Author + information
- Received April 10, 1989
- Revision received October 18, 1989
- Accepted October 25, 1989
- Published online March 1, 1990.
- Karen J. Beckman, MD, FACC∗,
- Jose L. Gallastegui, MD, FACC,
- Jerry L. Bauman, PharmD and
- Robert J. Hariman, MD, FACC
- ↵∗Address for reprints: Karen J. Beckman, MD, University of Illinois, Section of Cardiology, P.O. Box 6998, Chicago, Illinois 60680 M/C 787.
The ability of invasive electrophysiologic studies to predict future arrhythmic events in patients with minimally symptomatic Wolff-Parkinson-White syndrome is not known. To assess this ability, 42 patients with evidence of atrioventricular (AV) pre-excitation on the surface electrocardiogram underwent electrophysiologic studies and were then followed up as outpatients taking no medications. The patients were classified into three groups on the basis of prestudy symptoms: group I, 15 asymptomatic patients; group II, 10 patients with infrequent symptoms but no documented arrhythmias; and group III; 17 patients with one documented episode of supraventricular tachycardia or atrial fibrillation, or both.
At electrophysiologic study, the number of patients with short anterograde accessory pathway effective refractory periods and rapid ventricular responses during induced atrial fibrillation did not differ statistically among the three groups. During a mean follow-up period of 7.5 ± 4.9 years, 11 of the 42 patients had documented arrhythmias: 2 patients from group II and 2 patients from group III had supraventricular tachycardia and 7 patients from group III had atrial fibrillation. All nine patients from group III with subsequent arrhythmias had had clinical atrial fibrillation before study. No patient from group I had an arrhythmia during follow-up. There were no episodes of ventricular fibrillation or sudden cardiac death during follow-up in any of the patients. The only predischarge variables that correlated with the subsequent occurrence of arrhythmias were a history of documented arrhythmias before electrophysiologic study (p < 0.01) and inducible supraventricular tachycardia at electrophysiologic study (p < 0.05).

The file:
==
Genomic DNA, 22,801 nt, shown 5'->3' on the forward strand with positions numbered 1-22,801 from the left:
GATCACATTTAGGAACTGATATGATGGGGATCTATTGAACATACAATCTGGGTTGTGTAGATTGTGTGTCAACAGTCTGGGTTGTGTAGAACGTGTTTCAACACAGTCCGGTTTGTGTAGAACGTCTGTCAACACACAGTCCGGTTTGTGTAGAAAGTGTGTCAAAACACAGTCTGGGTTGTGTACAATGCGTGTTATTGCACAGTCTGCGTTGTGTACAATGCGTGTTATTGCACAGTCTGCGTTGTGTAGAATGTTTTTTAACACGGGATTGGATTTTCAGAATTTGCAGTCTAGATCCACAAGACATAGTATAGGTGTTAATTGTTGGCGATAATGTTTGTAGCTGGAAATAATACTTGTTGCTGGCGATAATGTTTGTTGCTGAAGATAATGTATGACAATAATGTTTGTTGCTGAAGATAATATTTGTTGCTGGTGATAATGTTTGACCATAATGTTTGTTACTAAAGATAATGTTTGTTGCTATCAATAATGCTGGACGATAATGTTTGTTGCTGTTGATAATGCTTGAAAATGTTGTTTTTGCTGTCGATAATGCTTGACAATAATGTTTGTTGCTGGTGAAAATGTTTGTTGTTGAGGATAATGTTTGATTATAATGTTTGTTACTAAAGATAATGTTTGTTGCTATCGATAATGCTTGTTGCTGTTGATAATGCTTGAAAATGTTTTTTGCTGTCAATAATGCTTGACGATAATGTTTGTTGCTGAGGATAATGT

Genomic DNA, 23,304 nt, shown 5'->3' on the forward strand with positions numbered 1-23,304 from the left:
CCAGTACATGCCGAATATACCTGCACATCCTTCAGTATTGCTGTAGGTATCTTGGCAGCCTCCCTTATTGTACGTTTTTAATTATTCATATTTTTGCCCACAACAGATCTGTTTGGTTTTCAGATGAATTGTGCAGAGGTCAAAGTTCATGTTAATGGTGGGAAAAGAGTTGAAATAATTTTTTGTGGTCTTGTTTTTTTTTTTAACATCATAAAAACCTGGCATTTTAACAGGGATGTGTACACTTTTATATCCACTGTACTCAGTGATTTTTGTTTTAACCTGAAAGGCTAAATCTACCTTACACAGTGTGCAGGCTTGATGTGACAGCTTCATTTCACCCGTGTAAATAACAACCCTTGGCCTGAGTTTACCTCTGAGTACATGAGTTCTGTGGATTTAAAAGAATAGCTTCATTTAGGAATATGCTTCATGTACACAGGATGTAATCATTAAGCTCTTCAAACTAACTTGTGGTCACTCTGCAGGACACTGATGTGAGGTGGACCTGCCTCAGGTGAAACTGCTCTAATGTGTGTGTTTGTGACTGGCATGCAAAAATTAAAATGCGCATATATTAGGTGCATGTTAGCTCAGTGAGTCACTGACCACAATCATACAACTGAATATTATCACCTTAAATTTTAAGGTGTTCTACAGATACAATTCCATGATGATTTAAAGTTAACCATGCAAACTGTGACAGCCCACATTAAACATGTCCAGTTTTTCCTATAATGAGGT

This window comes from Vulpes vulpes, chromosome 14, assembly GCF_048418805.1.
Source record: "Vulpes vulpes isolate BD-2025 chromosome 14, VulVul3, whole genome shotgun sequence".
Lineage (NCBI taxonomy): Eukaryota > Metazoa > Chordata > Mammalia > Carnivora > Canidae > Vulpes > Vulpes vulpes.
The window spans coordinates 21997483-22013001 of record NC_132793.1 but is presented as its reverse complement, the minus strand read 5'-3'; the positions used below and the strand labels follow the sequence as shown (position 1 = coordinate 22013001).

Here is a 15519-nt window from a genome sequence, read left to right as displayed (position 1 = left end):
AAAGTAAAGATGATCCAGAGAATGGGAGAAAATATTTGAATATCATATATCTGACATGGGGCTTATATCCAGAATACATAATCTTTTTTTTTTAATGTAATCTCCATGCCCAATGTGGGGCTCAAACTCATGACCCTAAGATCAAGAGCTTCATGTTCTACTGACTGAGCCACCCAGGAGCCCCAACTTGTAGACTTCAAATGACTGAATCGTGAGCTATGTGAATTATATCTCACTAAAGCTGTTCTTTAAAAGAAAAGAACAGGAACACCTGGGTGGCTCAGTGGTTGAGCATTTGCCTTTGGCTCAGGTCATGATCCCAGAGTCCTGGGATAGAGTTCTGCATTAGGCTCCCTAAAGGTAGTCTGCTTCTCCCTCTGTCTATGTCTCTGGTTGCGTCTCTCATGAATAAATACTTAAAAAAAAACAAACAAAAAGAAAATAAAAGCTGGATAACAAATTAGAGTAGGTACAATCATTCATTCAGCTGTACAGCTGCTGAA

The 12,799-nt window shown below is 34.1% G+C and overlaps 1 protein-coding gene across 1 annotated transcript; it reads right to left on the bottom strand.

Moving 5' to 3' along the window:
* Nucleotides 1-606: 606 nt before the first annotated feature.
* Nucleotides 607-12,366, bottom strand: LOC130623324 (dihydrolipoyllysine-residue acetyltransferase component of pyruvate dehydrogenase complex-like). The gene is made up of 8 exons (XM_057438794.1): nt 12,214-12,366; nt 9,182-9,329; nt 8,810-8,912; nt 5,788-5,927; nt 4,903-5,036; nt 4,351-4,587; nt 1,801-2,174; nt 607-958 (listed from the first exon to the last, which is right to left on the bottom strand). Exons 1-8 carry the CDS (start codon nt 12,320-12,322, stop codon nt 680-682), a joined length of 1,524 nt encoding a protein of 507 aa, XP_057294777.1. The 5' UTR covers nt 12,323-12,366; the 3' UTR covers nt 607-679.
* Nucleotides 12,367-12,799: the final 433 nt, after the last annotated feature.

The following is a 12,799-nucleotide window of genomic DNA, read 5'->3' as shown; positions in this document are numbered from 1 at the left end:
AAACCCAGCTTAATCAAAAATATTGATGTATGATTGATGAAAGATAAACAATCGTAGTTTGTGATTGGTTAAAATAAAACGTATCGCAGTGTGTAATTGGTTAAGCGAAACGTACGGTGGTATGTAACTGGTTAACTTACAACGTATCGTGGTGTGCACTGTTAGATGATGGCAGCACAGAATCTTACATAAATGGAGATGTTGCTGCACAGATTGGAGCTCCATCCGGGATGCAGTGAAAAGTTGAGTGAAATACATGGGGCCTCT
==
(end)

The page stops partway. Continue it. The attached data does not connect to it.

From these data it is concluded that 1) patients with AV pre-excitation and a single episode of atrial fibrillation are likely to have recurrent tachyarrhythmias and should be treated; 2) the risk of sudden death in adults with AV pre-excitation but no clinical arrhythmias is probably low; and 3) although measurements of the accessory pathway effective refractory period and minimal pre-excitation cycle length during induced atrial fibrillation have an excellent negative predictive value, the positive predictive value may be too low to warrant their routine use as screening tools in asymptomatic patients.
☆ This study was presented in part at the 37th Annual Meeting of the American College of Cardiology, Atlanta, Georgia, March 1988.
- Received April 10, 1989.
- Revision received October 18, 1989.
- Accepted October 25, 1989.